The left-sided pallidotomy group exhibited a significant decline on measures of phonemic and semantic verbal fluency, on total CVLT items, CVLT short and long delay, and right-hand grip strength. The right-sided pallidotomy group also exhibited a significant decline on total CVLT items, as well as a decline on the block design subtest of the WAIS-R and the Trail Making Test Part B. However, the right-sided pallidotomy group exhibited better performance on a delayed condition of the facial memory task from pre- to postsurgical assessments. Although both groups exhibited a significant decline on CVLT total items, a comparison of individual patients' change scores indicated that the patients in the left-sided pallidotomy group exhibited a larger decline on this measure than the right-sided pallidotomy group. Figure 3 details individual patients' change scores from pre- to postsurgical assessment.

Fig. 3. Graph illustrating individual changes over time in performance on the CVLT for left-sided and right-sided pallidotomy groups.

When the data for all patients were collapsed across surgery type (left vs. right), several significant effects from baseline to postoperative assessment were seen. For example, there was a significant pre­post effect for CVLT total items (F = 13.8, p < 0.001) with performance declining after surgery and improved performance on a delayed facial memory measure (F = 9.38, p < 0.007) following surgery regardless of side of surgery.

Fig. 4. Bar graphs showing mean memory performance for left-sided (LEFT PALL) and right-sided (RIGHT PALL) pallidotomy groups before and after surgery.

Figure 4 illustrates CVLT and facial memory group means. Similarly, there was a significant pre­post effect for right-hand grip strength (F = 6.80, p < 0.02) with both groups exhibiting weaker grip strength following surgery. This was not seen for left-hand grip strength (F = 0.46, p < 0.51). Additionally, on measures of fine motor speed, a trend for right-hand finger tapping speed was seen (F = 4.04, p < 0.06) with all patients exhibiting an increase in tapping speed after surgery regardless of side of surgery. Finally, there was a significant pre­post interaction by side of surgery for number of left-hand drops on the grooved pegboard test of manual dexterity (F = 6.52, p < 0.02) with the right-sided pallidotomy group exhibiting fewer drops after surgery and the left-sided pallidotomy group exhibiting more drops after surgery (Fig. 5).

Fig. 5. Bar graph showing mean left-hand drops on the grooved pegboard test for left-sided and right-sided pallidotomy groups before and after surgery.

Psychosocial Results

A MANOVA using left-sided versus right-sided pallidotomy groups as a between groups factor and ADL functional domains as a within factor failed to yield a significant between groups effect (F[1,12] = 3.48, p < 0.09) but suggested a trend for greater improvement on self report measures of functional capacity for the right-sided pallidotomy group. It is important to note that positive changes from pre- to postsurgical assessment indicate worse self-reported functional performance. There was a significant function effect across domains reflecting memory, abstraction, attention, language, motor, and mood (F[5] = 2.14, p < 0.17). There was no significant interaction between groups and functional domains (F[5] = 0.827, p < 0.57). Figure 6 illustrates the mean change scores for left-sided and right-sided pallidotomy groups on the six functional scales. Only the change scores for the functional domain of memory yielded a significant difference with Bonferroni correction (p < 0.05), with the right-sided pallidotomy group reporting significant improvement in memory functioning (1 SD) and the left-sided pallidotomy group reporting a very mild decline in memory functioning. When considering all function domains, the right-sided pallidotomy group reported overall increased functional capacity, whereas the left-sided pallidotomy group reported no change or only a very mild decline in functional capacity from preoperative levels.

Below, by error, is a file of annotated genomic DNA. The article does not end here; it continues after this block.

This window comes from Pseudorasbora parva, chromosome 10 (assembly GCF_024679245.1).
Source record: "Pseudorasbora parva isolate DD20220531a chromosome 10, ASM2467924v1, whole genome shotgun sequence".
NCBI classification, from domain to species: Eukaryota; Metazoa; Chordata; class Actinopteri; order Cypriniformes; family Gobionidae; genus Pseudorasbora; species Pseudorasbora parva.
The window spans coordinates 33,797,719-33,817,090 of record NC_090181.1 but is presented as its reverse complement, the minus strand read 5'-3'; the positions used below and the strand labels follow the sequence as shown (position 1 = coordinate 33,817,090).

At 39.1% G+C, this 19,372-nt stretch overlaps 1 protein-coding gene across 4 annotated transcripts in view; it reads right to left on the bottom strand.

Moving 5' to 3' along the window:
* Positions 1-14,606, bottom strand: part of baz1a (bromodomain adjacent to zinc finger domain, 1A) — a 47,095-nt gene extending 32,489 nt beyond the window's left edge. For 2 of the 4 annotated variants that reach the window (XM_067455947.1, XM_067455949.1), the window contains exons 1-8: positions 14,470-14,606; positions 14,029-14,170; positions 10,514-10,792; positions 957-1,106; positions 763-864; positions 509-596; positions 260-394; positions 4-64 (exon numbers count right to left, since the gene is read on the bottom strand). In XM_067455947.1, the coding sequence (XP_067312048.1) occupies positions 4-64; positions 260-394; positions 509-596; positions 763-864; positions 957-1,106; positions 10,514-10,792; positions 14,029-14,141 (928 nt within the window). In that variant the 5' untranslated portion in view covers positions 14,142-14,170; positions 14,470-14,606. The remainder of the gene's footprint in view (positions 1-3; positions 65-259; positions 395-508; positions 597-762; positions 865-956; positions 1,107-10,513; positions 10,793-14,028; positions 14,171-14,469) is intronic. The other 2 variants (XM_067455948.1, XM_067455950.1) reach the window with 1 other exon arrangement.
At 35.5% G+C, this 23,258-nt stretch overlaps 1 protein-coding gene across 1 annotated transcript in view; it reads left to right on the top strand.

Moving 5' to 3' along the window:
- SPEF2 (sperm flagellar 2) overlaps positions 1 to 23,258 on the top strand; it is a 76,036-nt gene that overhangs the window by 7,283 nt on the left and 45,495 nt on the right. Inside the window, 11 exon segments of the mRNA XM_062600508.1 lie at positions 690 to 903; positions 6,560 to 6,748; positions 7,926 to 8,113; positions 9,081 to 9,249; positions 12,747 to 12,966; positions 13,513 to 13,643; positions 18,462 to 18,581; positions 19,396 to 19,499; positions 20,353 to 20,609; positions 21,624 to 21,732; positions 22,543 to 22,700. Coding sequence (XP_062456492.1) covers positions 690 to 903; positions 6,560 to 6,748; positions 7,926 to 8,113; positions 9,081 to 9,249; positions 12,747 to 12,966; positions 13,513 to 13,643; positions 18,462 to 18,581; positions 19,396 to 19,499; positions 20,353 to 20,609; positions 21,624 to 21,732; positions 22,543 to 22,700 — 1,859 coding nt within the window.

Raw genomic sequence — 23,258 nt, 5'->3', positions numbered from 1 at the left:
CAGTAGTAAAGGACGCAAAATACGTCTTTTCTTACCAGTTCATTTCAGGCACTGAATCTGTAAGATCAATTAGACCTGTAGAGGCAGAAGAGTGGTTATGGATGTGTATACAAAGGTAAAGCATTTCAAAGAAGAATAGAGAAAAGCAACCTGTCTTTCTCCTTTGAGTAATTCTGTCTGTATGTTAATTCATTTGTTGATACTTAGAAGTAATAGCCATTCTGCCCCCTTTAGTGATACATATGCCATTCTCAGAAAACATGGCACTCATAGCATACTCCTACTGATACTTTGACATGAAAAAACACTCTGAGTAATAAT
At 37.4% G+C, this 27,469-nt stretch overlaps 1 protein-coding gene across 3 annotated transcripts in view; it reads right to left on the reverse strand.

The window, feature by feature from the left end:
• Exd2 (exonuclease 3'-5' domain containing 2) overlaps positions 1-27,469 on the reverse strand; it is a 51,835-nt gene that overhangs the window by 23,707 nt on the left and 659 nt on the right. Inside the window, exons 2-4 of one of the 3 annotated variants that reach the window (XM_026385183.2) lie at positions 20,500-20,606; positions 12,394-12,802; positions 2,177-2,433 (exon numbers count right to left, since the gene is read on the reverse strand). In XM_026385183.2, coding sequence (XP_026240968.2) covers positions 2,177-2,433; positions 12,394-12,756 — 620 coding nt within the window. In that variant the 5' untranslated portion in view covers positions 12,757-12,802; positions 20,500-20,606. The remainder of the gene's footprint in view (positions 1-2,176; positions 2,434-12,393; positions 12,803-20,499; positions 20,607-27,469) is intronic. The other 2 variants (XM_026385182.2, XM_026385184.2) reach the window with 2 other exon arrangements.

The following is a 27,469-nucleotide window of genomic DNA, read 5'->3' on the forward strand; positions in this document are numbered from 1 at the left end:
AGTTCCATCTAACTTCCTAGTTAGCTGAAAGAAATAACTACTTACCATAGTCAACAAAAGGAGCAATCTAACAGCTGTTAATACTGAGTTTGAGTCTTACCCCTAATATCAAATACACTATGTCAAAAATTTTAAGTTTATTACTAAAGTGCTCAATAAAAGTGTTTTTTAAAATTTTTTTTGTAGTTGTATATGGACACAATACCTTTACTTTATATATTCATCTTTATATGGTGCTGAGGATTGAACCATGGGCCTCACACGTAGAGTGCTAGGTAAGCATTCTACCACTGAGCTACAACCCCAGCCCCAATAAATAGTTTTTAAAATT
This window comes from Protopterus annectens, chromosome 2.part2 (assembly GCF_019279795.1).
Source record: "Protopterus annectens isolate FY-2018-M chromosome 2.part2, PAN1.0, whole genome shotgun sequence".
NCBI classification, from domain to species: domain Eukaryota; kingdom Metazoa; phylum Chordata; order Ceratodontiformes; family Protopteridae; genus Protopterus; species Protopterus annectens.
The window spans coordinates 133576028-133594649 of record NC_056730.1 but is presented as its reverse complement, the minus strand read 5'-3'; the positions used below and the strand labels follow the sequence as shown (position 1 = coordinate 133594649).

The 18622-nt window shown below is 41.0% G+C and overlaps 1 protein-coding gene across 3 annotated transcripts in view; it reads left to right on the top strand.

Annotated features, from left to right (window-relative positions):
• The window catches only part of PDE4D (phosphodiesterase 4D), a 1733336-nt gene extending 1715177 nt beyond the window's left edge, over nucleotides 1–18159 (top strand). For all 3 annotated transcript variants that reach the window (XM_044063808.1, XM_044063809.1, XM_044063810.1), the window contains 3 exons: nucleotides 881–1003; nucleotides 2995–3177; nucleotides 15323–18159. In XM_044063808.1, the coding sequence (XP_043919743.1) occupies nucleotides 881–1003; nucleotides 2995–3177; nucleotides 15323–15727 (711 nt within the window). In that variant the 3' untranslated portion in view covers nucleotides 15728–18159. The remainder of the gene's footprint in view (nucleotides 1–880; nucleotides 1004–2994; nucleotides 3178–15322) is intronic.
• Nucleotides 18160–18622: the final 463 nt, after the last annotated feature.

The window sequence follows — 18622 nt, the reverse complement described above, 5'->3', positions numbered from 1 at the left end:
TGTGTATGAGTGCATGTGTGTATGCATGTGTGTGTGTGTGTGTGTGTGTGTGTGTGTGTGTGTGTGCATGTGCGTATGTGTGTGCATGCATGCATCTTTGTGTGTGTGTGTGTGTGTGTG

Fig. 6. Graph showing comparison of 10 left-sided and eight right-sided pallidotomy patients on psychosocial change scores from preoperative baseline to postoperative follow-up evaluation. ABST = abstraction; FAC MEM = facial memory; LANG = language; PSYMOT = psychomotor; VBL MEM = verbal memory; VBL REAS = verbal reasoning.

On self-reported measures of depression and anxiety, the left-sided pallidotomy group reported fewer symptoms of depression (left-sided pallidotomy = 10.2, right-sided pallidotomy = 14.2) and trait anxiety (left-sided pallidotomy = 36.6, right-sided pallidotomy = 45.5, t = 2.12, p < 0.05) at baseline than the right-sided pallidotomy group. The left-sided pallidotomy group reported even fewer symptoms of depression following surgery whereas the right-sided pallidotomy group continued to report symptoms of mild depression (left-sided pallidotomy = 7.6, right-sided pallidotomy = 14.6, t = 2.1, p < 0.05). This resulted in a between groups trend (F[1,14] = 4.08, p < 0.06; Fig. 7). As expected, neither group exhibited a significant change in trait anxiety following surgery. Additionally, both patient groups reported similar levels of state anxiety at baseline (left-sided pallidotomy = 45.2, right-sided pallidotomy = 45.5) and only the left-sided pallidotomy group exhibited a decrease in state anxiety following surgery (left-sided pallidotomy = 35.3, right-sided pallidotomy = 48.5, t = 2.3, p < 0.05).